MIT Food and Agribusiness Innovation Prize sponsor Rabobank recently hosted a FoodBytes! event in Brooklyn. The goal of these events, according to Managing Director Manuel Gonzalez, is to connect highly qualified innovators (the acceptance rate for startups is about 5%) with a range of investors, from corporate venture capitalists to venture capitalists to impact investors. More of a networking event than a funding event, the winner is chosen by the audience, and the main value proposition to startups is to build brand awareness and connect with potential investors.
Shelly Xu, an MIT Sloan MBA candidate and one of MIT FAC’s Executive Team members, shares her insights below on the Brooklyn event.
FAC: Tell us about the format of the event.
SX: The event started with a reception, intended to create networking opportunities. Then, the 10 selected companies pitched for five minutes, with five minutes of Q&A each. There were 10 pitches, and though there was a bias towards consumer market products, some were AgTech, or focused on other parts of the food system. Following the pitches, there was another reception with more networking opportunities. I thought the pitches were the best part of the event, though I really liked that guests could see the pitch decks during the reception, making it easy to approach startups, and giving startups an opportunity to get feedback.
FAC: The People’s Choice Award Winner was True Made Foods, a producer of ketchup and BBQ sauce made with all vegetable ingredients. Was this your favorite? What did you think about the audience-choice format for selecting a winner? Was the audience qualified?
SX: Q&A is always tough because you don't know what you’re going to get. A big part of the audience was Rabobank’s invited guests. Many were investors who were able to ask insightful questions about business viability. Other attendees asked questions from a consumer perspective, stemming from a personal or professional passion for food. One of the most interesting was a question for Sophie’s Kitchen: “if it’s vegan, why call it ‘seafood’?”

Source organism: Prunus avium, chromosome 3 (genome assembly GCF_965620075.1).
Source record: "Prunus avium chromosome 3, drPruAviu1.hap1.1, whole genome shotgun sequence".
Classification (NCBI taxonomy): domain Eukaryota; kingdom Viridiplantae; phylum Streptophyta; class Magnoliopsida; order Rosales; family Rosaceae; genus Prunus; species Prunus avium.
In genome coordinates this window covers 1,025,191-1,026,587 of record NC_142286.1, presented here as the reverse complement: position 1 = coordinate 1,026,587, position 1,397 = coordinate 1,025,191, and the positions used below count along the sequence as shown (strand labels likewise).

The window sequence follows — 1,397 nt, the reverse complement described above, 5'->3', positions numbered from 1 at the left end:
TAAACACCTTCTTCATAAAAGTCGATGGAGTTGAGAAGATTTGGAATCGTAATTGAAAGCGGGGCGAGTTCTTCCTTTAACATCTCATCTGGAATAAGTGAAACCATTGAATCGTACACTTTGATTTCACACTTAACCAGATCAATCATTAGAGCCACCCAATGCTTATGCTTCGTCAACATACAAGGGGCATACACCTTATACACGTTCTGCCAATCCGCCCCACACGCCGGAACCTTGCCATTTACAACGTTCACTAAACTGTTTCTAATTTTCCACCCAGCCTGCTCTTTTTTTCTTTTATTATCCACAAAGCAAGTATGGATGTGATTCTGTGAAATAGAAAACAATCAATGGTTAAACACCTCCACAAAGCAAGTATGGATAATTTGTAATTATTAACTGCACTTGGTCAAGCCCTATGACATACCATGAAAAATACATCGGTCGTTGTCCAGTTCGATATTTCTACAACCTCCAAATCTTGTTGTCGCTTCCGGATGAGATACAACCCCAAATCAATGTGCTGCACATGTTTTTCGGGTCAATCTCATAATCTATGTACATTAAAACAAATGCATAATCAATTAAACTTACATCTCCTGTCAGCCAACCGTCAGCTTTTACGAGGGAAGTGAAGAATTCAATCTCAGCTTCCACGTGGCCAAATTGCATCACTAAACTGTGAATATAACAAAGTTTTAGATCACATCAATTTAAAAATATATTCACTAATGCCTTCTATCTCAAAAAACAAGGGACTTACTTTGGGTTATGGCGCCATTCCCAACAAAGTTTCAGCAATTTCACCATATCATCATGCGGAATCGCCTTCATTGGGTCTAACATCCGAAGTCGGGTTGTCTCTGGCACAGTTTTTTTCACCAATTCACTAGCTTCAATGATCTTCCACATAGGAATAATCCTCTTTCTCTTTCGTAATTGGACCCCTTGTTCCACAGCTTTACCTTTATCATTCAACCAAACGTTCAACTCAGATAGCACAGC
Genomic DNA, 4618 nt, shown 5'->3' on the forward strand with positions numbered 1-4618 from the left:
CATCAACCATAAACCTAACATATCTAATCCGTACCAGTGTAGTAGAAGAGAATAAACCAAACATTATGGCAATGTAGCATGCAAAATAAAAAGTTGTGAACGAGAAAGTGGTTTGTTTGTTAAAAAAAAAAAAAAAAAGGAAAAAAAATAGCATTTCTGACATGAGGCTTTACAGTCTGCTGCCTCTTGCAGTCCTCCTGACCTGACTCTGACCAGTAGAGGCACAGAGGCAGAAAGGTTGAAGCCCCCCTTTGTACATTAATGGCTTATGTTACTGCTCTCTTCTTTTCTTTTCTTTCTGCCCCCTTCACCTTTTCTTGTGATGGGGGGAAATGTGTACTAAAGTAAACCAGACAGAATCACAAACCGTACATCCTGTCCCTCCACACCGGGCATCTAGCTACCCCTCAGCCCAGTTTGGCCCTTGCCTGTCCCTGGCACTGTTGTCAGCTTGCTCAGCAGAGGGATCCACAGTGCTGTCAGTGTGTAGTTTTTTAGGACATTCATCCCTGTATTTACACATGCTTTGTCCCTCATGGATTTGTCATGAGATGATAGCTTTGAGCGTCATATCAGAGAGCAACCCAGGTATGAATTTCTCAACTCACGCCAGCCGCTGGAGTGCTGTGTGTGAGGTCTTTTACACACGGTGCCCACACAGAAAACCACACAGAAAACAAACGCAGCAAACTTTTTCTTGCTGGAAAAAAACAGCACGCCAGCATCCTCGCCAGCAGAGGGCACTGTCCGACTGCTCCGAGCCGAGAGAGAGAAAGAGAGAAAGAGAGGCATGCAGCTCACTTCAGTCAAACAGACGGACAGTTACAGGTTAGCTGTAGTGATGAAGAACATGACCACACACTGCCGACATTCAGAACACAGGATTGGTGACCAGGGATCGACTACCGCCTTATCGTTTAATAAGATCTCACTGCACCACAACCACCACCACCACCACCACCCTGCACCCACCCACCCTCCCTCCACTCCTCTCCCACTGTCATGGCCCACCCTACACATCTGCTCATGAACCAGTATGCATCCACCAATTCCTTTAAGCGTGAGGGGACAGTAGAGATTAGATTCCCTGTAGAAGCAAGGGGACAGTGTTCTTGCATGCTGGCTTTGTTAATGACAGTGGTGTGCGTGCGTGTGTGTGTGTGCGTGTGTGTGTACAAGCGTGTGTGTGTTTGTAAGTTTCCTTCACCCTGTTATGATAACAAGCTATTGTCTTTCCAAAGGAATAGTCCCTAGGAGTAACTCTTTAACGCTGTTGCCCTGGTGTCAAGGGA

My personal favorite was a company founded by a MIT Media Lab alum called FreshTemp. They do remote and real-time temperature monitoring for commercial kitchens to ensure food safety, and have great potential for the application to cold-chain transportation.
FAC: Startups have tons of choices for how they spend their time, where they pitch, and where to seek funding. Why would you participate in FoodBytes if you had a startup?
SX: The strategic partners that Rabobank invites help guide the types of ventures. For this event, it was well marketed that Whole Foods would be the Presenting Sponsor. This was a big draw, and probably why there were many food products. If I had a company that fit with the Whole Foods brand image, or if this was a desired distribution channel, I’d be really excited about this event. For all the companies, though, it was a good opportunity for exposure, as the selection process is competitive and being selected shows their qualifications.
FAC: What was most surprising about the event?
SX: I didn't expect there to be international exposure. There was a Scandinavian company and an Israeli company, which was great to see.
Also, the event was held in Williamsbug, clearly an innovative, artistic, happening neighborhood. This venue was special and I personally liked it, as it resonated with the “be crazy, be wild” spirit of entrepreneurship. It helped to reinforce idea of innovation and breaking through traditional and conventional views.
SX: This isn’t unique to this event, but it was hard to navigate the networking. Many people know each other already, so it’s hard to break in and make meaningful connections. Maybe a way for attendee’s to show their sub-interest(s) in the sector could help facilitate connections. I did really appreciate that people traveled from all over, so it was a good way to build a broader network, beyond just NYC.
FAC: As an MBA student, why go to an event like this?
SX: It was valuable for me to talk to qualified startups. Who knows, maybe it will lead to an internship or job opportunity. Because the event wasn’t focused on one aspect of the value chain, it was also a good way to get exposure to different types of innovations and get insight into new trends.